Published: Sat, May 18, 2019

Nepalese Sherpa conquers Mount Everest for 23rd time

Nepalese Sherpa conquers Mount Everest for 23rd time

Sherpa, 49, reached the summit on Wednesday morning, breaking his own past record.

Nepali Mountaineer Kami Rita Sherpa became the first person ever to climb Mount Everest - highest summit on Earth - for a record 23 times on Tuesday.

On May 16, 2018, Kami Rita made history by summiting Everest for the 22nd time. Aside from this almost two dozen summits on Everest, Rita has also reached other peaks including K-2, Cho-Oyu, Manaslu, and Lhotse.

Before leaving for the mountain last month, Sherpa told journalists in Kathmandu that he would retire only after climbing the mountain 25 times.

Tashi Lakha Sherpa of Seven Summit treks gushed that Kami Rita's feat was a matter of national pride.

His latest ascent took him two summits clear of two fellow Sherpas, who have successfully climbed the peak 21 times, hiking officials said. After that tragedy, he came under intense family pressure to quit mountaineering altogether, but in the end decided against it.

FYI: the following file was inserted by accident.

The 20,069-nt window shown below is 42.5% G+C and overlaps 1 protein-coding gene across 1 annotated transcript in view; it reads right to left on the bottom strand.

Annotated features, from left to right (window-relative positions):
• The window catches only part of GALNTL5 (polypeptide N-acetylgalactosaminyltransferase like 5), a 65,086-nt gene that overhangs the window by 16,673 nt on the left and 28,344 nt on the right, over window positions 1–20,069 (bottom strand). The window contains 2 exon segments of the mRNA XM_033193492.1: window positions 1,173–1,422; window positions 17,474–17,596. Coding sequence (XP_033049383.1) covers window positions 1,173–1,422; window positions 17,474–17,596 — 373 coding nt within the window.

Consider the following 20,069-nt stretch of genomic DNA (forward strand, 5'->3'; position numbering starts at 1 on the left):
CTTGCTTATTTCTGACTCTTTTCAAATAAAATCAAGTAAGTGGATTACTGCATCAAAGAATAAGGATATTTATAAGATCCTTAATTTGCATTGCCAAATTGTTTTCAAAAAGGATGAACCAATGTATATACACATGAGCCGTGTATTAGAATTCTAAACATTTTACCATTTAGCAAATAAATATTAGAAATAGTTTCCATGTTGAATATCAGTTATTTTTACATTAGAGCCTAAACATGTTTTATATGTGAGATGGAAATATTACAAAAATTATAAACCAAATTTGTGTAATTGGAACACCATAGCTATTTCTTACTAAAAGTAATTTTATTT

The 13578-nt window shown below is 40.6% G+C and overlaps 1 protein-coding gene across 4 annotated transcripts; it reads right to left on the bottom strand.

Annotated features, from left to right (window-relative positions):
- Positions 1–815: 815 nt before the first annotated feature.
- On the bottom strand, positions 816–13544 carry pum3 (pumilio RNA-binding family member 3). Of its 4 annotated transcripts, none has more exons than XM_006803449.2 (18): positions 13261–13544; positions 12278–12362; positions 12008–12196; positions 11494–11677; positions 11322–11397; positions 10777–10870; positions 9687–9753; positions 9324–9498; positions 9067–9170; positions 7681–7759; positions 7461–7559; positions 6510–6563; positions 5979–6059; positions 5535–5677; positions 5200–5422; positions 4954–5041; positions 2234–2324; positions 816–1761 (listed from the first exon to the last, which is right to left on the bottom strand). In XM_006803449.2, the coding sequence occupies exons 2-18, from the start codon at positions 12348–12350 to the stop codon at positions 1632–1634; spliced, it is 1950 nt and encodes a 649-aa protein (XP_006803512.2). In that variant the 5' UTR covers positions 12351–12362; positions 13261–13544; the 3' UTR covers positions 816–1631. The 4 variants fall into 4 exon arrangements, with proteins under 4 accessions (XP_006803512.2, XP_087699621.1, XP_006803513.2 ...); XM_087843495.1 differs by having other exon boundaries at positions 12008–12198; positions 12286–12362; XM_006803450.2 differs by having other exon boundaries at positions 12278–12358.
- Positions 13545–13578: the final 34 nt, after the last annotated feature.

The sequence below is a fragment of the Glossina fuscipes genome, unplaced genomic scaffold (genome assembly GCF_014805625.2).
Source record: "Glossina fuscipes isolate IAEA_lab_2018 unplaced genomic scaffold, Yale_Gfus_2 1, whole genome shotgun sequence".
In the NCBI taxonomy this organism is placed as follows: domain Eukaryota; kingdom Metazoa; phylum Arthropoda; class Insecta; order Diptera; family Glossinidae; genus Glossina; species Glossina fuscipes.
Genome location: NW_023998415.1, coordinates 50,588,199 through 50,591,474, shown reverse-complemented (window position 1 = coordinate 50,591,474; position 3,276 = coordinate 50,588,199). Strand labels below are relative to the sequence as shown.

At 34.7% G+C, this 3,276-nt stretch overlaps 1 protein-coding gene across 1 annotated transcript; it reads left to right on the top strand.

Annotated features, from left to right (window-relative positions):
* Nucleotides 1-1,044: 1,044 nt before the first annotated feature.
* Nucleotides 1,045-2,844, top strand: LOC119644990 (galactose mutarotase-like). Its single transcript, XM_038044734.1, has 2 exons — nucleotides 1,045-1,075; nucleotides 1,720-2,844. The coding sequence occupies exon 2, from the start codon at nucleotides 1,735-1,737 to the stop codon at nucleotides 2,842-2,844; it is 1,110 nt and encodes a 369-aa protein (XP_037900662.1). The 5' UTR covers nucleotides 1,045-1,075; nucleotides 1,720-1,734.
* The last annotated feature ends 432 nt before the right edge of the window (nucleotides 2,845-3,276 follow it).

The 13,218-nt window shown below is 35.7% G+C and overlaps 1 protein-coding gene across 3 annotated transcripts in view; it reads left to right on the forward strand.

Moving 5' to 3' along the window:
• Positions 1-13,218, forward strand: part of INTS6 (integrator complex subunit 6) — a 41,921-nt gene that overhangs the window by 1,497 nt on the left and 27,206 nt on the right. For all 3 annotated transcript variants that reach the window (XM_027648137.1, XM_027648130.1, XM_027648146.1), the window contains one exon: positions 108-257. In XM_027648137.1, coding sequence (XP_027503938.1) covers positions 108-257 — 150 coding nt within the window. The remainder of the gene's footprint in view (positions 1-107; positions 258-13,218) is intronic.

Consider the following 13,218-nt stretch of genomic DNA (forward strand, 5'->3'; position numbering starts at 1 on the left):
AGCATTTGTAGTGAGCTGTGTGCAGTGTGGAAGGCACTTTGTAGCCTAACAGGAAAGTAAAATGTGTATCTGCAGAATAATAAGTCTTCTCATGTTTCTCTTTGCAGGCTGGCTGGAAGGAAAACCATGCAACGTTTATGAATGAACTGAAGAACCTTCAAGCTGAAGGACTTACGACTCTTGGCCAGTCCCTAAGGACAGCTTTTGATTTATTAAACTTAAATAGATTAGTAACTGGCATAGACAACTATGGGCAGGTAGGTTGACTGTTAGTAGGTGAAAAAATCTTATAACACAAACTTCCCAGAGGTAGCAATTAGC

Rita is working to make sure other Sherpa guides get the recognition they are due.


Sherpa, 49, reached the summit Wednesday morning, breaking his own record that he set past year, his expedition company confirmed.

Kami Rita first scaled Everest in 1994 and has been making trips almost every year since.

Sherpa tribespeople were mostly yak herders and traders living deep within the Himalayas until Nepal opened its borders in the 1950s.

On Tuesday, it was a team of Sherpa guides who again were the first to reach Everest's summit this year, completing their advanced work of setting up ropes and lines.

Alan says that when you get to Everest base camp, you have to spend around four weeks "acclimatising" - that's getting used to the extreme altitude.

Ishwari Paudel of Himalayan Guides Nepal, the company assigned to fix the ropes told AFP that it was really hard this year and they were actually anxious if the assigned eight climbers would reach the top but the weather finally gave way and got friendlier.

A total of 378 climbers have been issued permits to climb the mountain this season.

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